How much does Gov. Brown value higher education?

Students march under Sather Gate in Berkeley during a protest against tuition increases at the University of California in November 2014.
Students march under Sather Gate in Berkeley during a protest against tuition increases at the University of California in November 2014. AP file

When it comes to higher education, Gov. Jerry Brown is an enigma. He highlights its importance, but his budget priorities short change the University of California and the California State University.


In his final State of the State address, Brown said “it is clear just how much of our prosperity depends on the intellectual contributions of our institutions of higher learning.” He cited a $5.8 billion increase in annual support for higher education during his latest tenure as governor.

Yet his 2018-19 proposed budget tells a different story. When the state’s finances are quite healthy, he is calling for annual increases in state funding for UC and CSU that are 25 percent lower than in recent years. And those modest boosts since 2011 have hardly made a dent in the state’s disinvestment in higher education over the past two decades.

Both UC and CSU have had no choice but to increase tuition and fees, shifting much of the cost to students and their families. Both systems have also implemented reforms and innovations that have saved many millions of dollars. It is exasperating to hear public officials condemn further tuition hikes, while they withhold the state dollars, making those increases necessary. Even with tuition and fee increases, more than half of students pay nothing thanks to generous financial aid programs.

The state’s investment in higher education should be a no brainer. California boasts the finest public education system in the world. UC campuses rank with Stanford, Cal Tech, MIT, Ivy League schools and other elite institutions. Scientific and medical breakthroughs abound, and the quality of undergraduate and graduate education is second to none. CSU awards more bachelor’s degrees than any other system in the country and trains more than half of new teachers in the state. California’s community colleges enroll more students than any other state and serve as the gateway to productive careers and to four-year colleges. Our public higher education system has made huge strides in diversity and addressing the needs of low-income students.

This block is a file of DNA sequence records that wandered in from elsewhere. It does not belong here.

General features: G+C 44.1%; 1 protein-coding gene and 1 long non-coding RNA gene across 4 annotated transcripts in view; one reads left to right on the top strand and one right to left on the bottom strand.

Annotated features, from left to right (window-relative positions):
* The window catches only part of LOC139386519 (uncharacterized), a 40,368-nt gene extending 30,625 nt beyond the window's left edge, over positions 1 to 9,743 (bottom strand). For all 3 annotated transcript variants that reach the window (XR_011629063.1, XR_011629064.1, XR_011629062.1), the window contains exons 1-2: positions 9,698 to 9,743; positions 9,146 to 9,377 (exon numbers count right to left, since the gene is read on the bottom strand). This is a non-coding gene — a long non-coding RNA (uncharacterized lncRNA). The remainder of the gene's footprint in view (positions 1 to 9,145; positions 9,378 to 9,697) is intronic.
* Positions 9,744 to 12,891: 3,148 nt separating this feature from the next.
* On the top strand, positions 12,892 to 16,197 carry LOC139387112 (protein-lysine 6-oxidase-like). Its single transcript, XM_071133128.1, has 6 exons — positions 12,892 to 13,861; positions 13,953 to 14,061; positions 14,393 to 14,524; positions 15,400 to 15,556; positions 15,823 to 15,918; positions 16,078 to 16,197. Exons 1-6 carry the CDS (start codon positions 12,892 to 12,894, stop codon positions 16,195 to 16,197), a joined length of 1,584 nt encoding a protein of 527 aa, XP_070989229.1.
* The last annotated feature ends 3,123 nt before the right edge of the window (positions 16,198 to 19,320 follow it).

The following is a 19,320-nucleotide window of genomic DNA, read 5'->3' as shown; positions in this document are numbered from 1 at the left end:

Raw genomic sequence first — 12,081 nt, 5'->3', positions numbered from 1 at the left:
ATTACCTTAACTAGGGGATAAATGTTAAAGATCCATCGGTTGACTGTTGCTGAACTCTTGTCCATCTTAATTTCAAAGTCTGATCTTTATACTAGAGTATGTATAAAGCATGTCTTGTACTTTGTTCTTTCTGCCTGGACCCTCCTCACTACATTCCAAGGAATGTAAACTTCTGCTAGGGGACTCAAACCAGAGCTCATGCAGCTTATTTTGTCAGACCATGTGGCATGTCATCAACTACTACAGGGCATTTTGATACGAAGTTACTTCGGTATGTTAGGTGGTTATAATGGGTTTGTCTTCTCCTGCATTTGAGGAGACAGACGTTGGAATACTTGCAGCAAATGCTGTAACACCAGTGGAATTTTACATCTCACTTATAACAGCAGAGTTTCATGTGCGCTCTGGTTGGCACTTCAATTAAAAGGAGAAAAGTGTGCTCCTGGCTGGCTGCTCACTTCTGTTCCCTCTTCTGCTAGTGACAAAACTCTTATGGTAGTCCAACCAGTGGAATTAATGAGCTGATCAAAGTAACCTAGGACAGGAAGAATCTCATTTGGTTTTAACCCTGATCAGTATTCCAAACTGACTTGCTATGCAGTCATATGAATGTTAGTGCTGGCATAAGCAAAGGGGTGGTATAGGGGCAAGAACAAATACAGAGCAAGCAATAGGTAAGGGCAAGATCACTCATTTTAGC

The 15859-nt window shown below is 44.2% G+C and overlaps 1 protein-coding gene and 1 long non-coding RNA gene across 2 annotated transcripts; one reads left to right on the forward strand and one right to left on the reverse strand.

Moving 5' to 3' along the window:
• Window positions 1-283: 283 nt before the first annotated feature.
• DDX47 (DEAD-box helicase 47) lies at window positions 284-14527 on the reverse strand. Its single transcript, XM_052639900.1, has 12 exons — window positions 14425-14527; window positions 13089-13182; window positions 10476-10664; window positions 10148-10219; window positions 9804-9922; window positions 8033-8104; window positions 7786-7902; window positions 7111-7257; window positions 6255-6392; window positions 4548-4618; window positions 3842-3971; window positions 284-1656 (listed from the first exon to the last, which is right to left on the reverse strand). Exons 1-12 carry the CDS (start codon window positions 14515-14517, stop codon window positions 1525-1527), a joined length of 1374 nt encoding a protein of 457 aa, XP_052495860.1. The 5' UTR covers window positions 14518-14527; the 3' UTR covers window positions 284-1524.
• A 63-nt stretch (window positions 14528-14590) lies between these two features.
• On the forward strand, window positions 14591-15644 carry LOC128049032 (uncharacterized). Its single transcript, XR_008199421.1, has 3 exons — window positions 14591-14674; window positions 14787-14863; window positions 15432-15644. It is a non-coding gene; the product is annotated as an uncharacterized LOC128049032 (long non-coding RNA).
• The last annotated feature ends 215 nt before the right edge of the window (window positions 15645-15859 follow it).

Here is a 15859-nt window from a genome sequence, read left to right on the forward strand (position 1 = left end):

The Public Policy Institute of California has projected the state will need more than one million additional college graduates in our workforce by 2030. Our economic health depends in no small measure on the vitality and productivity of public higher education. Even as the number of qualified applicants grows, it is tragic that UC and CSU campuses are forced to turn away thousands of Californians.

Obviously, the state has many priorities, but that should not be a rationale for short-changing our higher education system and the tens of thousands of young men and women whose future is riding on a first-rate college education. Because those with a college degree earn substantially more over their careers, our investment in higher education more than pays for itself in economic growth and state and local tax revenue.

State revenues are running ahead of projections. Wouldn’t it make sense to devote a good portion of that money to public higher education?

Dick Ackerman, a former state senator and Assemblyman, is co-chairman of the California Coalition for Public Higher Education and can be contacted at

Mel Levine, a former congressman and Assemblyman, is co-chairman of the coalition and can be contacted at

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